Do Opposites Attract?
When it comes to dating and relationships, it’s a phrase we are all too familiar with: “opposites attract”. Though every cliché automatically provokes suspicion, it stands to reason that a saying this well-established must contain at least a grain of truth. Imagine, if you and your partner were both really talkative, you’d never manage a whole conversation…
A recent study found that people prefer a partner with a 22% physical resemblance to themselves. Instances of Genetic Sexual Attraction, alongside statistics like this, suggest that people feel attraction towards others based on genetic similarities. One case study revealed that when the features of a man’s face were superimposed onto a photograph of a woman, the man whose face was superimposed almost always rated that picture as the most attractive. Physical attraction seems to frequently be based around similarities instead of differences. Needless to say, this does not explain all attractions.
The Freudian view would suggest love is built around self-preservation. Our first attachment to our parents is one with the aim of survival. This narcissistic perspective would have us believe that love for our partners is then self-love shared. Though Freud’s views are often regarded as having been disproven, we know that those with an obvious self-love (narcissists) are often very attractive to certain types of people who have lower self-esteem. The result is that a strong ego attracts a weak one.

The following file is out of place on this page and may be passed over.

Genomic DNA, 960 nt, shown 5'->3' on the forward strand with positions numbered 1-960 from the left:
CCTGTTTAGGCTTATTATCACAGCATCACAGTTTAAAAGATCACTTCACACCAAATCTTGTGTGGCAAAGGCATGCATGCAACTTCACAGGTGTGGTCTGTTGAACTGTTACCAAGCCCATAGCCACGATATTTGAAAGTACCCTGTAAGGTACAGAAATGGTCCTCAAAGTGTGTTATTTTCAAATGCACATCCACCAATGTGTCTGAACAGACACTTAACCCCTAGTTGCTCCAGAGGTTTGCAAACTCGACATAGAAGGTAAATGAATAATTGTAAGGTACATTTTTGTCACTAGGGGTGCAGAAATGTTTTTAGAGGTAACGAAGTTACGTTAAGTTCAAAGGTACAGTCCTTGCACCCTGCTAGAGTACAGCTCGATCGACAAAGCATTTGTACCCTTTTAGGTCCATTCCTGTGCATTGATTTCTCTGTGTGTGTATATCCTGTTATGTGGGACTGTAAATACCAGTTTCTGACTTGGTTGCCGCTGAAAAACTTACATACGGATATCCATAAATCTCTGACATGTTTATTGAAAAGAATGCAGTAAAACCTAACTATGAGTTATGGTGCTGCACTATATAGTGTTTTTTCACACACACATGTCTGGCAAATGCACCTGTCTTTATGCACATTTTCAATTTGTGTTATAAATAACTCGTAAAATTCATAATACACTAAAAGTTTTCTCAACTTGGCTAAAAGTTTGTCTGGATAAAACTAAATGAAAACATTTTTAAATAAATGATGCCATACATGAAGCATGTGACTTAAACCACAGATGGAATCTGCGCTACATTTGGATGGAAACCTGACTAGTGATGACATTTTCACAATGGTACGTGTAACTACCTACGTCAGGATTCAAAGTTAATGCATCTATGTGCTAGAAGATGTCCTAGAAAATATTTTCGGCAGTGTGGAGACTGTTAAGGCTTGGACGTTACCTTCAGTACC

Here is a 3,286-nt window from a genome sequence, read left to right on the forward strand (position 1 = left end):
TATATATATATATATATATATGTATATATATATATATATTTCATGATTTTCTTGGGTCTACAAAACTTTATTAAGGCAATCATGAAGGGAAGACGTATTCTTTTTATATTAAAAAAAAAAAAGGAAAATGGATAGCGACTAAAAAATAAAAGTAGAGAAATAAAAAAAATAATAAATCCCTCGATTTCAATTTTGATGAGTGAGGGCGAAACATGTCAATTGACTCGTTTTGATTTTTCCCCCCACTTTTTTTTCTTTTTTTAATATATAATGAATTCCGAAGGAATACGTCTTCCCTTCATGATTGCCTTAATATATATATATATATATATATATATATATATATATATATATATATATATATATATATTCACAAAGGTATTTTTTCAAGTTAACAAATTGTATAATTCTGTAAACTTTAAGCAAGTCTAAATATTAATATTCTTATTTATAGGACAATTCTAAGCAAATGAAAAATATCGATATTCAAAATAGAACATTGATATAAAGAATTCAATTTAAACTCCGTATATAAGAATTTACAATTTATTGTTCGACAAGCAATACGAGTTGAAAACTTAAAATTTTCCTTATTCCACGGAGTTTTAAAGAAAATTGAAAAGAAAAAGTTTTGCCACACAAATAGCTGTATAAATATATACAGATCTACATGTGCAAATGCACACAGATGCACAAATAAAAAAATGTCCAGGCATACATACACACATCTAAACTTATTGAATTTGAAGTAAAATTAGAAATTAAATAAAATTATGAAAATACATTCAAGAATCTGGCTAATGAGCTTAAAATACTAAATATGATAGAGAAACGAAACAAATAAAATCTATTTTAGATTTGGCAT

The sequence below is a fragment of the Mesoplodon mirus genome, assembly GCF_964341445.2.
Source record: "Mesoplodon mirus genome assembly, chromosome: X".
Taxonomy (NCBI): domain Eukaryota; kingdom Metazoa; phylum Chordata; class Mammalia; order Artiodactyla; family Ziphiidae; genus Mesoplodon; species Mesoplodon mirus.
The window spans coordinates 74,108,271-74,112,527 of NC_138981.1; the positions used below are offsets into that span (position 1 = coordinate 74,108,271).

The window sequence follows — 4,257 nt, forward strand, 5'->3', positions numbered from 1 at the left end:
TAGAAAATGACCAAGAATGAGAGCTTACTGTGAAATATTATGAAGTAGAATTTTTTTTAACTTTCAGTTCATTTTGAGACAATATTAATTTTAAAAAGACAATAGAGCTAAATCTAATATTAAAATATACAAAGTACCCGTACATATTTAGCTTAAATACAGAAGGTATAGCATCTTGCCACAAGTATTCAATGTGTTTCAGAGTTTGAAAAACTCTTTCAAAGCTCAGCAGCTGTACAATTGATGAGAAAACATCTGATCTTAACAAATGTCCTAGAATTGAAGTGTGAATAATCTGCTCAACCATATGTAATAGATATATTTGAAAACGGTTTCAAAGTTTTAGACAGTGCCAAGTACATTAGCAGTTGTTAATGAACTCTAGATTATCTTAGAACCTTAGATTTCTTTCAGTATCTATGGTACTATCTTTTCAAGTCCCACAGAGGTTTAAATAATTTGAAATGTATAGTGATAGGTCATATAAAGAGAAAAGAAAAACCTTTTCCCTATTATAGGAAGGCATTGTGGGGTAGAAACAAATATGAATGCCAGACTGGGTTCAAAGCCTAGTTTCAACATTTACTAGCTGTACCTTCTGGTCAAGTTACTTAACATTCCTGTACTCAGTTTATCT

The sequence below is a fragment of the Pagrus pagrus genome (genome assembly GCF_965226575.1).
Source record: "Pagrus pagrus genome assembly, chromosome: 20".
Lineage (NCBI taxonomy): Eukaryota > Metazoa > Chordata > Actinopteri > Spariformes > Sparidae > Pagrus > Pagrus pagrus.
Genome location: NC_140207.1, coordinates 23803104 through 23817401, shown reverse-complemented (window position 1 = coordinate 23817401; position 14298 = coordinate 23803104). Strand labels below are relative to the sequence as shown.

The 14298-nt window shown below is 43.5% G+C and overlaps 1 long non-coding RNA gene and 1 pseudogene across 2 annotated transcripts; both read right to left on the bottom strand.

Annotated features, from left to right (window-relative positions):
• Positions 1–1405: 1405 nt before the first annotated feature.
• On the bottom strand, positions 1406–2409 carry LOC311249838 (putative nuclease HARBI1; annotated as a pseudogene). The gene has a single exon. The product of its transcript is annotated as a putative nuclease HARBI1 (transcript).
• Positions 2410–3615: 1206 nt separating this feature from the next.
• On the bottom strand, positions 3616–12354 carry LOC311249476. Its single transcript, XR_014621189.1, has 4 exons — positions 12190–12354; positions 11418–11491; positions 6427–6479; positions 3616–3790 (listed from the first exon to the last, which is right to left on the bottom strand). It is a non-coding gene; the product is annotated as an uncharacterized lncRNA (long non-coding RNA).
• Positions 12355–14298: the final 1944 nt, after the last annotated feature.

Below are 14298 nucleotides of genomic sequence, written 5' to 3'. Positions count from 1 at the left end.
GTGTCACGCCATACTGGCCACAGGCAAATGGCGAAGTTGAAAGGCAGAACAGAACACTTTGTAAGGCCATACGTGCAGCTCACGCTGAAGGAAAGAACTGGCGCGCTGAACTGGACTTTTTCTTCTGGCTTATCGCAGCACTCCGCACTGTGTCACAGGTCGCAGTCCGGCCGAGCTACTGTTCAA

Evolutionary theory teaches us instead that we choose partners based on features that suggest they are most healthy. This claims that we will be more attracted to people who are symmetrical, yet research has shown that perfectly symmetrical faces were less attractive than normal ones.
It is easy to imagine people of different cultures and backgrounds becoming attracted. Love and lust are not known always to be convenient. People who date through Toyboy Warehouse never share one particular factor: age. Many would think of age as very influential in defining someone’s characteristics – who feels the same at 30 as they did at 16? What this provides to a relationship is a very interesting opportunity for exchange. It is an undeniable demonstration that opposites do attract and that beyond that opposition lies a great reward to those that find something in common with someone who is on the surface very different.
The components of any strong team involves individuals that each bring something different to the mix but share the same ability to communicate and co-operate. Relationships do not always have to be built on team work, often some are at their core competitive instead, but those that aren’t often seem to last longer.
Person A + Person B = Success: there’s no formula for relationships. There are different parts of a person that each can be opposed to those of another: age, culture, personality, looks. Unless some of these match, it’s hard to imagine a relationship that can survive without any common ground at all.
What is your opinion on this subject? Are people attracted to their opposites, to those that resemble themselves, or both? Share your experiences in the comments below.
This blog was written by Admin Debbie and published as part of our 30 Blogs in 30 Days campaign.